Posts Tagged ‘book review’
As my daughter (and our book collection!) continues to grow, I’ve decided to share the love and give some of our books away to friends with younger children. Before they go, here are my thoughts on them.
Happy Birthday, World – a Rosh Hashanah Celebration by Latifa Berry Kropf, illustrated by Lisa Carlson
Happy Birthday, World introduces some of the customs of Rosh Hashanah (eating apples dipped in honey, blowing the shofar, giving tzedakah) by comparing them with activities a child would associate with their own birthday (eating cake, tooting party horns, getting presents). The realistic illustrations show a contemporary boy and girl with their parents. It’s a board book with simple text, suitable for the youngest of children able to follow along.
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Apples and Honey – A Rosh Hashanah Story by Jonny Zucker, illustrated by Jan Barger Cohen
Apples and Honey introduces a more extensive list of customs of Rosh Hashanah, including wearing new clothes, performing tashlich and eating pomegranate on the second evening. Despite the title, it’s not really what I’d call a story, although it follows a family through a set of scenes. The illustrations are engagingly colourful. There are a couple of pages of explanatory material (in child-friendly language) at the end of the book, including one on blowing the shofar. I would suggest suitable for children 2 or 3 years old.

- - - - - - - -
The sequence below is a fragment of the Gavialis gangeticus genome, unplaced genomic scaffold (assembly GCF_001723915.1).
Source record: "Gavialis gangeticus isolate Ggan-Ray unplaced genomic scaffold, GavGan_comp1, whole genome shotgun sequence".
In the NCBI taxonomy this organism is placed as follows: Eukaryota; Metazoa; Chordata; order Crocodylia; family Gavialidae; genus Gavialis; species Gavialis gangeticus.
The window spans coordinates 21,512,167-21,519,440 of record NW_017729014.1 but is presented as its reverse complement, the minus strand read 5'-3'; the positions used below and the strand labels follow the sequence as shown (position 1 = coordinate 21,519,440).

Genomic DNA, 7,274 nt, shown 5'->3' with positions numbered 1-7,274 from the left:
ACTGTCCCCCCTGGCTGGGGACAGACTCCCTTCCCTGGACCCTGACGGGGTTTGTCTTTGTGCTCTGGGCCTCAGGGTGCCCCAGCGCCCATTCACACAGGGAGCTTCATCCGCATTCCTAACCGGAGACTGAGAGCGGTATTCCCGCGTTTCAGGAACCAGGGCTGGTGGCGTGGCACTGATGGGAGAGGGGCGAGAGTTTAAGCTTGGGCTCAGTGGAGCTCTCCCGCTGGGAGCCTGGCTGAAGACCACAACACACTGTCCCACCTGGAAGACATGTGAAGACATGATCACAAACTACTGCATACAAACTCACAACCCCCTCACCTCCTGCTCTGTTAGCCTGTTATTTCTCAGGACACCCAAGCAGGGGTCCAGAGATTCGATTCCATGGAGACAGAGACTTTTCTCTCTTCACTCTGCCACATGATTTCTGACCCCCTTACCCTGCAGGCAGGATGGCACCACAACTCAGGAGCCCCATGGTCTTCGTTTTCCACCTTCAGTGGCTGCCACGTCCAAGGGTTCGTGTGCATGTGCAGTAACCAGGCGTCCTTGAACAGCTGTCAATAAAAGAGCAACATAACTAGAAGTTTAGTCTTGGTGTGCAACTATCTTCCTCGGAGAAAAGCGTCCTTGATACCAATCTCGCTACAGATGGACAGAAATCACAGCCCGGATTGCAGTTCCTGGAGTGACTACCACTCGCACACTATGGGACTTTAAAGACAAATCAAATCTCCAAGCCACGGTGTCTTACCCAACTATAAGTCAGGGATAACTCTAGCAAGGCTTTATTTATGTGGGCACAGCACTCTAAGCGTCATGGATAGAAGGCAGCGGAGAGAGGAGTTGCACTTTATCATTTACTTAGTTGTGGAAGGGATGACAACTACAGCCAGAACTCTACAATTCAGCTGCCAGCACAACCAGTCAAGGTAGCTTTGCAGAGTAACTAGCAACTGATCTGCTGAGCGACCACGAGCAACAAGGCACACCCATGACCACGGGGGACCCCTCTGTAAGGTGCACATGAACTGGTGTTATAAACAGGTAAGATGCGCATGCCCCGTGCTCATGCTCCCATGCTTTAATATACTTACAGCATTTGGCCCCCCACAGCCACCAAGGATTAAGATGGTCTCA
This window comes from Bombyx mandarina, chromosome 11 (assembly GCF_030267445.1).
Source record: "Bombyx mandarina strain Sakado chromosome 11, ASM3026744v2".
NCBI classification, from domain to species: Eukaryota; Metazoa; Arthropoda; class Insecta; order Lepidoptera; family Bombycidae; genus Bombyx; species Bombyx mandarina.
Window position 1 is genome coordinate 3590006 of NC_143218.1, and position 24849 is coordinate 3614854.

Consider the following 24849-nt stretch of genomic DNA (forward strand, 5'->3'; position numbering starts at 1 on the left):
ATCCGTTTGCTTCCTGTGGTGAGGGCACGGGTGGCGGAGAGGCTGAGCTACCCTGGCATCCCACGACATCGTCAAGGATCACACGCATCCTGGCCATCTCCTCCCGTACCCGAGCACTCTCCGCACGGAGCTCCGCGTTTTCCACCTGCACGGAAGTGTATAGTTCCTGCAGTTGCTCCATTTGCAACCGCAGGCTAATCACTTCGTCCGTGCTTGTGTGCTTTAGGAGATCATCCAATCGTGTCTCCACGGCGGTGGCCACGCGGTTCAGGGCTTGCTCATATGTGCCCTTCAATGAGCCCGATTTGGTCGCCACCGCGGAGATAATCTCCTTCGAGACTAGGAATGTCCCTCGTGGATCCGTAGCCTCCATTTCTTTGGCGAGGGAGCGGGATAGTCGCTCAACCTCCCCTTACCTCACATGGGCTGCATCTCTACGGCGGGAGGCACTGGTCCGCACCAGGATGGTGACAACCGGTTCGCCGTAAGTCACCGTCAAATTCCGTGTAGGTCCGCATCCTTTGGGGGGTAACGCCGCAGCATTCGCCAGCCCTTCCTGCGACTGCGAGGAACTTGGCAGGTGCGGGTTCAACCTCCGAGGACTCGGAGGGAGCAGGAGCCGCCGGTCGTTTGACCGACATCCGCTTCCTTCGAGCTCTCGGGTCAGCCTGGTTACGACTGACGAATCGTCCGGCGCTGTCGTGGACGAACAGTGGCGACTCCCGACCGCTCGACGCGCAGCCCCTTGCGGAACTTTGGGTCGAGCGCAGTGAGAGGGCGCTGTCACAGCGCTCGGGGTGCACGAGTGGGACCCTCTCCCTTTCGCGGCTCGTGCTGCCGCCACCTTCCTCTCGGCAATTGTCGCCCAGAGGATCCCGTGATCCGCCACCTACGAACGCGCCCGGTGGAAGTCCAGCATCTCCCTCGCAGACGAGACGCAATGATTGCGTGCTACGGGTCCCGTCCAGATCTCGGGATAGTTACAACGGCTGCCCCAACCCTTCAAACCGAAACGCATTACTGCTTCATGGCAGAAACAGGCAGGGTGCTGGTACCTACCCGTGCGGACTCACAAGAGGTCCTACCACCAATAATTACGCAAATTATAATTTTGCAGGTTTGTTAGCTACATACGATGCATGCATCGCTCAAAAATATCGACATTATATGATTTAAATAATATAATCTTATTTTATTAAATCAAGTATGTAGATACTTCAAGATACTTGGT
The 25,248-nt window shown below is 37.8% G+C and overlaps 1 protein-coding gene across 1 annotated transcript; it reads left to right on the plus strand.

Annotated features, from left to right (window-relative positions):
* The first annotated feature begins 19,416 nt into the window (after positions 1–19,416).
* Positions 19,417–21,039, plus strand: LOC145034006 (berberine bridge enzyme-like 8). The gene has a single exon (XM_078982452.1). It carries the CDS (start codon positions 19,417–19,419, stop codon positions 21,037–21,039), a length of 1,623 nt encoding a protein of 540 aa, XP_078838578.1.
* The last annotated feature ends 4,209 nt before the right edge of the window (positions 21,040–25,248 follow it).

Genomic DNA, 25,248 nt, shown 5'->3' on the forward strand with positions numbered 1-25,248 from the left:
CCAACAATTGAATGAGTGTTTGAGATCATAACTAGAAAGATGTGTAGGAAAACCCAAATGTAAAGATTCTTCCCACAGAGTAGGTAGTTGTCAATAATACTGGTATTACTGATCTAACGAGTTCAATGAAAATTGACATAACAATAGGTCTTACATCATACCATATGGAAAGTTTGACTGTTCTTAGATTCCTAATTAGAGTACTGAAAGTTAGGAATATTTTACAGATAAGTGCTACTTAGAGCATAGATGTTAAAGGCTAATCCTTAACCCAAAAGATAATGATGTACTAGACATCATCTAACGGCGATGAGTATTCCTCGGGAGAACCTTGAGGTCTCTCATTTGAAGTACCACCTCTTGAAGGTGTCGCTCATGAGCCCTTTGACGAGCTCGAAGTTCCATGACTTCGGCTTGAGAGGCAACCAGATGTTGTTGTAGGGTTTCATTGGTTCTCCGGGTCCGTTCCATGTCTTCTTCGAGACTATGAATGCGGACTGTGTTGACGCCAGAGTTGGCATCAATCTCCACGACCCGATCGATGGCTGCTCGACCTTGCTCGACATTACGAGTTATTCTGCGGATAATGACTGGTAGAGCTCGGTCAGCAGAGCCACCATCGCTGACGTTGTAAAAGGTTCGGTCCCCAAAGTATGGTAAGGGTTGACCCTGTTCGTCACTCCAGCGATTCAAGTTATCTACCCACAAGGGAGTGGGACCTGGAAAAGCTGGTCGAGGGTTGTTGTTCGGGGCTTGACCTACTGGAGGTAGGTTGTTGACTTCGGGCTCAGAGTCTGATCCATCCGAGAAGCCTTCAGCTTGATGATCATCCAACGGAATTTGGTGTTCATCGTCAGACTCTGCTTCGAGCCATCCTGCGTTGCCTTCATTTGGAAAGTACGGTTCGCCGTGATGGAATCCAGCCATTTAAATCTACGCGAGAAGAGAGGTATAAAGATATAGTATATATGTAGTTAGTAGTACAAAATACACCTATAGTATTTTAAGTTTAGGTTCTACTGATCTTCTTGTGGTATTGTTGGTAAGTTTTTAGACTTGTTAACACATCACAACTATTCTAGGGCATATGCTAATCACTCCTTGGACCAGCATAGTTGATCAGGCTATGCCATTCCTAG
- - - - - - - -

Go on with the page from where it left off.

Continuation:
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How the Rosh Hashanah Challah Became Round by Sylvia B. Epstein, illustrated by Hagit Migron
Jossi is the son of the local baker, and he is very proud to help his father make bread for the townsfolk. One day he is proudly carrying freshly plaited “challahs” to the oven when suddenly he trips. The loaves roll down the stairs, becoming round in the process. The townsfolk are at first unimpressed by these strangely misshapen challahs, but on the eve of Rosh Hashanah the local rabbi is inspired to find meaning in their shape, and soon everyone is agreeing with him.
This book assumes familiarity with the concepts of challah and Rosh Hashanah, and offers a gently humorous explanation for a question which probably occurs to children each Rosh Hashanah. The illustrations are very simple cartoons. It’s a little longer than the previous two books, and would be suitable for children over 3, or who are in that “Mum, why is….???” stage.
Bim and Bom – A Shabbat Tale by Daniel J Swartz, illustrated by Melissa Iwai.
This is our favourite Shabbat story. Bim and Bom are siblings: Bim (the sister) is a builder and Bom (her brother) is a baker. Each works hard at their job during the week, and on Friday they do mitzvot, something to help others, before rushing to meet each other and welcome in Shabbat.
At the end of the book are the words and tune for the song “Bim Bom (Shabbat Shalom)” which, perhaps unsurprisingly, is one of our favourite Shabbat songs.
Things I like about this book compared to other shabbat books we’ve seen include: the refreshing lack of gender stereotyping or annoyingly trite rhyme, the lovely colours of the illustrations, the way Shabbat is given a context in the week and the emphasis on the kindnesses the siblings show to others rather than just the specific rituals of Shabbat.
I think 3+ year olds would enjoy this story.